Monthly Archives: July 2012

Who Gets To Be a Geek? Anyone Who Wants to Be

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Who Gets To Be a Geek? Anyone Who Wants to Be.

Scalzi = Awesome.

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There was a boy…

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There was a chubby little boy I knew in grade school, and he was nice to me.  This is memorable because little boys were usually not nice to little girls, especially nerdy little girls with coke-bottle glasses and buck teeth – but he was, and because of that so were his friends.  The end of 6th grade came, and we went to different schools for Junior High, and I thought I’d never see the chubby little boy again.

There was a tall solid teenaged boy I knew in high school.  I could still see the chubby little boy behind his eyes, and he was still nice to me.  I never told him, but I was very grateful for him and the other nice guys.  Eventually high school ended, and we all went our separate ways, and I thought maybe I’d see the nice guys at our reunions… only I never went.

There’s a tall, too-thin balding man being discharged from the hospital into home hospice care right now.  He’s physically weak, but I think he’s the strongest person I know. He has a wife and children who adore him, and friends who are pulling for him.  I still haven’t seen him since high school, but we reconnected through Facebook and I can still see that chubby little boy behind his eyes in the pictures his wife has posted.  This good man has been living with Pancreatic Cancer for far longer than statistics claim is possible.  He’s fought tooth and toenail to beat it, to stay as long as he can with his wife and children.  He’s exhausted, though – and last night his wife signed the paperwork to put him on comfort care.  That had to have been the hardest – and most loving – thing she’s ever done, and my heart aches for her.

Please pray for this good man, that he has pain-free days and an easy passing when he decides it’s time to let go.  And pray for his family, that they can continue to find strength in their faith and love for each other.

Update 7/26/2012:  Eric died early this morning – at home with his family, where he wanted to be.  Please continue to pray for his family.

 

Been away for a while…

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It’s summer, so one of my nieces came to visit.  This time it was the 13 year old, who I will call The Girl.  We had a wonderful time, and I really miss her, but I am REALLY enjoying my quiet time, too.

Here are some things The Girl taught me that I should remember while planning the adoption:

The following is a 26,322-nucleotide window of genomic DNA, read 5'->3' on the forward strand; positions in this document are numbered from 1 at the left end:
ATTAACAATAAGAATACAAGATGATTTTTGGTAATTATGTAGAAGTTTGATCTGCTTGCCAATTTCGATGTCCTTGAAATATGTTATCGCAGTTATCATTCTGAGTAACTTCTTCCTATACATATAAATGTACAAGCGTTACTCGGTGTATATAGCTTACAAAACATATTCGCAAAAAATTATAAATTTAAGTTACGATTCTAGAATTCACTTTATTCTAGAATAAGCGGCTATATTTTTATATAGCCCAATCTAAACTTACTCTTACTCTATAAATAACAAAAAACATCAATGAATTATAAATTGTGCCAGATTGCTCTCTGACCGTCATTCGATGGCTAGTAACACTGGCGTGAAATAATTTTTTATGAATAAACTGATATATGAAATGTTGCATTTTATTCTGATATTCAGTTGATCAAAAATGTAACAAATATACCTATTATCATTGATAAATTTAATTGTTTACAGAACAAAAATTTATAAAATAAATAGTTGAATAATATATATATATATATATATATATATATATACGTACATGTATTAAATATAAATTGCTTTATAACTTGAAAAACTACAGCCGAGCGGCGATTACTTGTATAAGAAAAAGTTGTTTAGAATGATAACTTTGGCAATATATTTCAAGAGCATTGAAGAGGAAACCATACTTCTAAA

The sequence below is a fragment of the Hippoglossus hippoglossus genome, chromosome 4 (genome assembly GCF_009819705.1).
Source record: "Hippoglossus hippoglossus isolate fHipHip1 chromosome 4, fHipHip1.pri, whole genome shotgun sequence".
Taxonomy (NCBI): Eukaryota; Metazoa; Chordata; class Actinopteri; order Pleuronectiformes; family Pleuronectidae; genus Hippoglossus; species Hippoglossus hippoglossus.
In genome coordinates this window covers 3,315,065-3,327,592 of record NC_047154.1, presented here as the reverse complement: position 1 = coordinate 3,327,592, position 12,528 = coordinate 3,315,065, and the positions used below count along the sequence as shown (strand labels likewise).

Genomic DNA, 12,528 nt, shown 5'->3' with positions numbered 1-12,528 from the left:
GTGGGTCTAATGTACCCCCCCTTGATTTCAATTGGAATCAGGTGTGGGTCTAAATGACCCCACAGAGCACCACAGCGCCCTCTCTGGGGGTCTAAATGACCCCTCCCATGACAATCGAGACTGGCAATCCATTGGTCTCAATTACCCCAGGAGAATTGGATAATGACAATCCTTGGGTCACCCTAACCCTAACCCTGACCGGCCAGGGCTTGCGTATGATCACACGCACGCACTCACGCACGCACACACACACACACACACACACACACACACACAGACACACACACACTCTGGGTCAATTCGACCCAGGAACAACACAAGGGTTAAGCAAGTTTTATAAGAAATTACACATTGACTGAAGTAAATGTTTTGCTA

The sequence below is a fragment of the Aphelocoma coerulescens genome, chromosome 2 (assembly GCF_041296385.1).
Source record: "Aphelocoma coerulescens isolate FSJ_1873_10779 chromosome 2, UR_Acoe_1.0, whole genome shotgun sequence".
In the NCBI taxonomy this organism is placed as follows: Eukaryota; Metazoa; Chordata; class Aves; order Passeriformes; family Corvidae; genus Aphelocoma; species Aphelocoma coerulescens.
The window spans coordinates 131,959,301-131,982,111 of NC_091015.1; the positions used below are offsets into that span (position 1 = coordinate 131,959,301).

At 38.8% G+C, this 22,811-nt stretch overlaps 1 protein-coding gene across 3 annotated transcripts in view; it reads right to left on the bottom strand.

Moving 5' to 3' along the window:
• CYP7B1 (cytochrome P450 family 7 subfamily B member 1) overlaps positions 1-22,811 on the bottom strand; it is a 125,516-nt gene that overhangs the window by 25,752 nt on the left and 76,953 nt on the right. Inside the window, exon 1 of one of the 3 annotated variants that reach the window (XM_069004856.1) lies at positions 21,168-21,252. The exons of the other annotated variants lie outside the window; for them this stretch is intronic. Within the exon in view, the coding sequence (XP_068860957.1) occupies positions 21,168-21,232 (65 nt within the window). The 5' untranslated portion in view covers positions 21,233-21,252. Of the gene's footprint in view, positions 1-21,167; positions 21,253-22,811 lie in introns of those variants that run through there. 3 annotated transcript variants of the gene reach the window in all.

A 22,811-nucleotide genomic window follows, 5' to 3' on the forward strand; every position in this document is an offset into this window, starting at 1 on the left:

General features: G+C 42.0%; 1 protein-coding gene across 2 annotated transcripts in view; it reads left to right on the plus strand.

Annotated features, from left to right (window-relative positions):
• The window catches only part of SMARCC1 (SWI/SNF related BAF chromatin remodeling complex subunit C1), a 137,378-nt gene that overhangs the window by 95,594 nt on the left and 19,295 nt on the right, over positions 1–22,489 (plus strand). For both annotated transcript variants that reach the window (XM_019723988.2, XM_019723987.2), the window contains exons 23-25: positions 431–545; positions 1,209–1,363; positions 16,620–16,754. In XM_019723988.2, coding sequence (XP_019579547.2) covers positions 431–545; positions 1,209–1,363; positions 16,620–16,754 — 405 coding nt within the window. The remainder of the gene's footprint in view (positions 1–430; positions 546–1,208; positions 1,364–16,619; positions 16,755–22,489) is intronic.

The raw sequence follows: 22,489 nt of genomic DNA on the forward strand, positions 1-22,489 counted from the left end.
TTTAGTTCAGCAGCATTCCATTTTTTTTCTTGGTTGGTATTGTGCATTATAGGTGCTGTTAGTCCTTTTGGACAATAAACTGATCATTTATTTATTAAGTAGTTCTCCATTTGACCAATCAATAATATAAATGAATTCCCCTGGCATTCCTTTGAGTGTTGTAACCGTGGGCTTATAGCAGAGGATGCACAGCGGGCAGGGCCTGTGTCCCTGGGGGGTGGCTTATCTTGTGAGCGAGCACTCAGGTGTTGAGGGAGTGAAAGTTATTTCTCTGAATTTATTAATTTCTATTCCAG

Teenagers EAT.  A LOT.  She doesn’t eat a lot in one sitting but oh dear Gods and Goddesses, when she grazes she cuts a wider swath than a whole herd of goats.  When figuring our monthly post-adoption budget, I’m clearly going to have to double (possibly triple) the grocery budget.

Going out:  It takes 20 minutes for me to get ready.  This includes showering, getting dressed, and finding my keys.  It takes a teen girl a minimum of 2 hours.  Half hour to 45 minutes for a shower.  Half hour to dry and style hair.  Half hour for makeup.  Half hour to 1 hour to pull every piece of clothing she owns out of the dresser or closet or suitcase, hold it up in front of a mirror, and decide it just won’t do before putting on exactly what she wore the day before.  This is merely for going to the grocery store.  If we’re going to the mall or to dinner and a movie – double it.

Cleaning:  to me, cleaning the kitchen means loading the dishwasher, putting all the clutter back where it belongs, wiping down the counters, sweeping and mopping.  To a teenager, cleaning the kitchen means loading half the dishwasher, going to watch some tv.  Loading the rest of the dishwasher, watch some tv.  Wipe down those parts of the counter that don’t have things on them, txt a friend.  Swiffer the floor without sweeping first, declare it done, express pride in how well it was done, and watch more tv.  I will have to remember to break down an assigned chore into the smallest bits possible, and accept that it will STILL not be done to my standards – but that it will be done, and I will be grateful for it.  As The Girl’s Mom told me:  let go of what you can’t control.  Be happy to check something off the list, instead of pissy about the way it was done. 

Finally:  I’m never going to FEEL ready to adopt – but when it happens, we’re all going to be okay.  I’m not going to break him or her, and I’m going to be able to deal with whatever comes up.  Maybe not WELL, but I’ll manage.